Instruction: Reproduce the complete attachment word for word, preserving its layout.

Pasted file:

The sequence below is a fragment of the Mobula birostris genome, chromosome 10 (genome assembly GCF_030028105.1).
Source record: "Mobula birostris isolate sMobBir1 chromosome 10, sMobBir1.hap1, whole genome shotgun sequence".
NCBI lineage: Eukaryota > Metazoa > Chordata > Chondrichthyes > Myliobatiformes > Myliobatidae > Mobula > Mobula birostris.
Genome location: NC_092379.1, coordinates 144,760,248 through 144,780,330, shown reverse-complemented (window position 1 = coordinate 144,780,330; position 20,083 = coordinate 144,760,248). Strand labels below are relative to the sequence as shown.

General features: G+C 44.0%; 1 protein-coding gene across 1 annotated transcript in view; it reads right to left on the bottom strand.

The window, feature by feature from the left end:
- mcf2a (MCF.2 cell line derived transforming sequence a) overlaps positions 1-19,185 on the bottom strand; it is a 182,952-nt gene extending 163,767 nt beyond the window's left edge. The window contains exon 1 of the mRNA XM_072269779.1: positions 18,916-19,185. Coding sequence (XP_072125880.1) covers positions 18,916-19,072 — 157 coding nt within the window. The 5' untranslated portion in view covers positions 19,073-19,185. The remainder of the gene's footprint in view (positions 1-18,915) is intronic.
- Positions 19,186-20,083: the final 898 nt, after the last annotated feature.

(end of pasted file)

The sequence below is a fragment of the Mobula birostris genome, chromosome 10 (genome assembly GCF_030028105.1).
Source record: "Mobula birostris isolate sMobBir1 chromosome 10, sMobBir1.hap1, whole genome shotgun sequence".
NCBI lineage: Eukaryota > Metazoa > Chordata > Chondrichthyes > Myliobatiformes > Myliobatidae > Mobula > Mobula birostris.
Genome location: NC_092379.1, coordinates 144,760,248 through 144,780,330, shown reverse-complemented (window position 1 = coordinate 144,780,330; position 20,083 = coordinate 144,760,248). Strand labels below are relative to the sequence as shown.

General features: G+C 44.0%; 1 protein-coding gene across 1 annotated transcript in view; it reads right to left on the bottom strand.

The window, feature by feature from the left end:
- mcf2a (MCF.2 cell line derived transforming sequence a) overlaps positions 1-19,185 on the bottom strand; it is a 182,952-nt gene extending 163,767 nt beyond the window's left edge. The window contains exon 1 of the mRNA XM_072269779.1: positions 18,916-19,185. Coding sequence (XP_072125880.1) covers positions 18,916-19,072 — 157 coding nt within the window. The 5' untranslated portion in view covers positions 19,073-19,185. The remainder of the gene's footprint in view (positions 1-18,915) is intronic.
- Positions 19,186-20,083: the final 898 nt, after the last annotated feature.